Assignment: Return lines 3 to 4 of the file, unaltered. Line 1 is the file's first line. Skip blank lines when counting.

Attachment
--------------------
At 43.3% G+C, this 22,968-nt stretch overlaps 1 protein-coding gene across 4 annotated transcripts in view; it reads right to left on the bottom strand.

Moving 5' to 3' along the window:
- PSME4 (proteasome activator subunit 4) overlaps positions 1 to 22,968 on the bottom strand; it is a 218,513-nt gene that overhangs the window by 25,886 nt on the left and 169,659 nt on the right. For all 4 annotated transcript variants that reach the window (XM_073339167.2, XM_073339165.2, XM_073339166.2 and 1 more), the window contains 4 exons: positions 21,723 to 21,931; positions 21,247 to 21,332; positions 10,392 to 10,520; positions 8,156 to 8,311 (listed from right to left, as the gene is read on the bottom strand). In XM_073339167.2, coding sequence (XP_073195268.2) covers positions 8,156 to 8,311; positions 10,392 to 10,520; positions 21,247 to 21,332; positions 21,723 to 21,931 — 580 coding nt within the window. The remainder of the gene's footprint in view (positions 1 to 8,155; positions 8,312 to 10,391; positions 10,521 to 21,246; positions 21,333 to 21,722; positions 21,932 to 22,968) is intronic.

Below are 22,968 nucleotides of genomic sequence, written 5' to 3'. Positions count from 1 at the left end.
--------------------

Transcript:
- PSME4 (proteasome activator subunit 4) overlaps positions 1 to 22,968 on the bottom strand; it is a 218,513-nt gene that overhangs the window by 25,886 nt on the left and 169,659 nt on the right. For all 4 annotated transcript variants that reach the window (XM_073339167.2, XM_073339165.2, XM_073339166.2 and 1 more), the window contains 4 exons: positions 21,723 to 21,931; positions 21,247 to 21,332; positions 10,392 to 10,520; positions 8,156 to 8,311 (listed from right to left, as the gene is read on the bottom strand). In XM_073339167.2, coding sequence (XP_073195268.2) covers positions 8,156 to 8,311; positions 10,392 to 10,520; positions 21,247 to 21,332; positions 21,723 to 21,931 — 580 coding nt within the window. The remainder of the gene's footprint in view (positions 1 to 8,155; positions 8,312 to 10,391; positions 10,521 to 21,246; positions 21,333 to 21,722; positions 21,932 to 22,968) is intronic.

Below are 22,968 nucleotides of genomic sequence, written 5' to 3'. Positions count from 1 at the left end.